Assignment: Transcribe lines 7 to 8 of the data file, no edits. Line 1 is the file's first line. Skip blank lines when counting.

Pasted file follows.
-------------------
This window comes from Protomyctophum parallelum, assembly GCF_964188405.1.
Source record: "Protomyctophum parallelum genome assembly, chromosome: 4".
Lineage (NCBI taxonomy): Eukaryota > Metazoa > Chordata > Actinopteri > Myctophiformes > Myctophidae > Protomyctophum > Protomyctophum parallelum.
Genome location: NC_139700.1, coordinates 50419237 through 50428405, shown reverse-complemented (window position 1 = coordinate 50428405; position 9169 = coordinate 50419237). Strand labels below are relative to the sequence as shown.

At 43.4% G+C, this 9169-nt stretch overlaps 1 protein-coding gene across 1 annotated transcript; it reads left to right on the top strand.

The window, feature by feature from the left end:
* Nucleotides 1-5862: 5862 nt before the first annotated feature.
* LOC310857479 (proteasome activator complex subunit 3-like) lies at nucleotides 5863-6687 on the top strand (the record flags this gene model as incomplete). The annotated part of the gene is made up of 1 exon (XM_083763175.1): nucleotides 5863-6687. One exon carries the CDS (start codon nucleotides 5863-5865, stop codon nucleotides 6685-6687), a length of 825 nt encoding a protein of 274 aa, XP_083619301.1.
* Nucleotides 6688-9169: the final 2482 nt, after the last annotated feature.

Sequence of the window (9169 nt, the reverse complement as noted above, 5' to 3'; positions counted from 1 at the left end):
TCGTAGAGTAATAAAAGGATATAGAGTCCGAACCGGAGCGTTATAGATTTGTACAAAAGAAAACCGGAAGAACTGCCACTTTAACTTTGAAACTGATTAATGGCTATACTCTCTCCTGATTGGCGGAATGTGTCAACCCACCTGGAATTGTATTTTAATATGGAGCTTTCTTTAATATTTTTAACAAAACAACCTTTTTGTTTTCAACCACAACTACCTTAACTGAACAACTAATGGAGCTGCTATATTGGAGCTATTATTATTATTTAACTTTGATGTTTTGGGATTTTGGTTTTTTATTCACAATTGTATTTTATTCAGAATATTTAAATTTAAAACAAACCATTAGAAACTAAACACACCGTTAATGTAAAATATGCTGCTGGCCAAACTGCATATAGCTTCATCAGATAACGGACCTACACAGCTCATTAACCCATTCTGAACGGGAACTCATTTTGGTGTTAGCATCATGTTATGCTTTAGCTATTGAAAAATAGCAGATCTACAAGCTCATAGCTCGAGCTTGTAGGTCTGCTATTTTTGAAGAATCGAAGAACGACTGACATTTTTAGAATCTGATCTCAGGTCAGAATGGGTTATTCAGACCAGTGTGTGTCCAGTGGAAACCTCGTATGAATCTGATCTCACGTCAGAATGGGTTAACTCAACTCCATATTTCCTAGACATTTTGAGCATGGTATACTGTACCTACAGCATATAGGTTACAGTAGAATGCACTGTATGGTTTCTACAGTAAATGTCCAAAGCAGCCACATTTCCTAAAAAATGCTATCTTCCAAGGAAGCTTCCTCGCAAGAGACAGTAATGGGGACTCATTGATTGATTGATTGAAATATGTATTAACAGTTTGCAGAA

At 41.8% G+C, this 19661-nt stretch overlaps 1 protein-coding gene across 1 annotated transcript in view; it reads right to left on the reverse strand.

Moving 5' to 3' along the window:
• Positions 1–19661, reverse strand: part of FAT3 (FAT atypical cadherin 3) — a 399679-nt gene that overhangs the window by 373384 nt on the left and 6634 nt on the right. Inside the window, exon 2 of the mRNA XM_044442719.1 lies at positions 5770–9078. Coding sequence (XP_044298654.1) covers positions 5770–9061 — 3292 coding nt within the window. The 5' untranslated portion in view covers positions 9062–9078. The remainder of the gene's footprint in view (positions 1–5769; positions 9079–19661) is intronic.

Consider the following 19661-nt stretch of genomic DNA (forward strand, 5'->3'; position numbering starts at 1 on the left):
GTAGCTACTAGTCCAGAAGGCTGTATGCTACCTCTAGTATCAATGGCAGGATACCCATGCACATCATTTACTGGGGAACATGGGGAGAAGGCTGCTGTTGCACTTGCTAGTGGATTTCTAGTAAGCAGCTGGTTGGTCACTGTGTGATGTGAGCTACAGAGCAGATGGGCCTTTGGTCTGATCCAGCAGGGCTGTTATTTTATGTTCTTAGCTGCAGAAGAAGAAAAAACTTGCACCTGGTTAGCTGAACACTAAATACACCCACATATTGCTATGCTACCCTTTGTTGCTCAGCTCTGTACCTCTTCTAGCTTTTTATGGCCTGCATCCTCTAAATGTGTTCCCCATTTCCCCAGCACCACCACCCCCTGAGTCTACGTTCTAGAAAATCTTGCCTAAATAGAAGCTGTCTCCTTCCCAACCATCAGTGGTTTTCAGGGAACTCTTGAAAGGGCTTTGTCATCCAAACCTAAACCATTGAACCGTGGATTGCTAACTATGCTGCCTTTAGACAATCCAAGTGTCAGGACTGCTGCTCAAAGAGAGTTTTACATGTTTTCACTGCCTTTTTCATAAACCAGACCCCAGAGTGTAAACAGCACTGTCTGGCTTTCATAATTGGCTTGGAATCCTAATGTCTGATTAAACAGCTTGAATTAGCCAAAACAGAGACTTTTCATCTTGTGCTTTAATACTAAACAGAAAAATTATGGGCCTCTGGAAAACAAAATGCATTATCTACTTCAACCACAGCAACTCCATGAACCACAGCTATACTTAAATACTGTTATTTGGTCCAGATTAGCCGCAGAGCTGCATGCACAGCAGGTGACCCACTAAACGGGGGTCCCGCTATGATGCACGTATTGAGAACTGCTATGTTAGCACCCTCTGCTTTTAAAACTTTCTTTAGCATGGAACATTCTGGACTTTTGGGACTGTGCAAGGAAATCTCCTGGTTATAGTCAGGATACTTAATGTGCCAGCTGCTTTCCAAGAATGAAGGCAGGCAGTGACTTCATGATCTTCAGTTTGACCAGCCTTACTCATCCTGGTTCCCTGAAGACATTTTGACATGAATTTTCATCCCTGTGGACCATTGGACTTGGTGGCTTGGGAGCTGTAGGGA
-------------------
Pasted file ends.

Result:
* Nucleotides 1-5862: 5862 nt before the first annotated feature.
* LOC310857479 (proteasome activator complex subunit 3-like) lies at nucleotides 5863-6687 on the top strand (the record flags this gene model as incomplete). The annotated part of the gene is made up of 1 exon (XM_083763175.1): nucleotides 5863-6687. One exon carries the CDS (start codon nucleotides 5863-5865, stop codon nucleotides 6685-6687), a length of 825 nt encoding a protein of 274 aa, XP_083619301.1.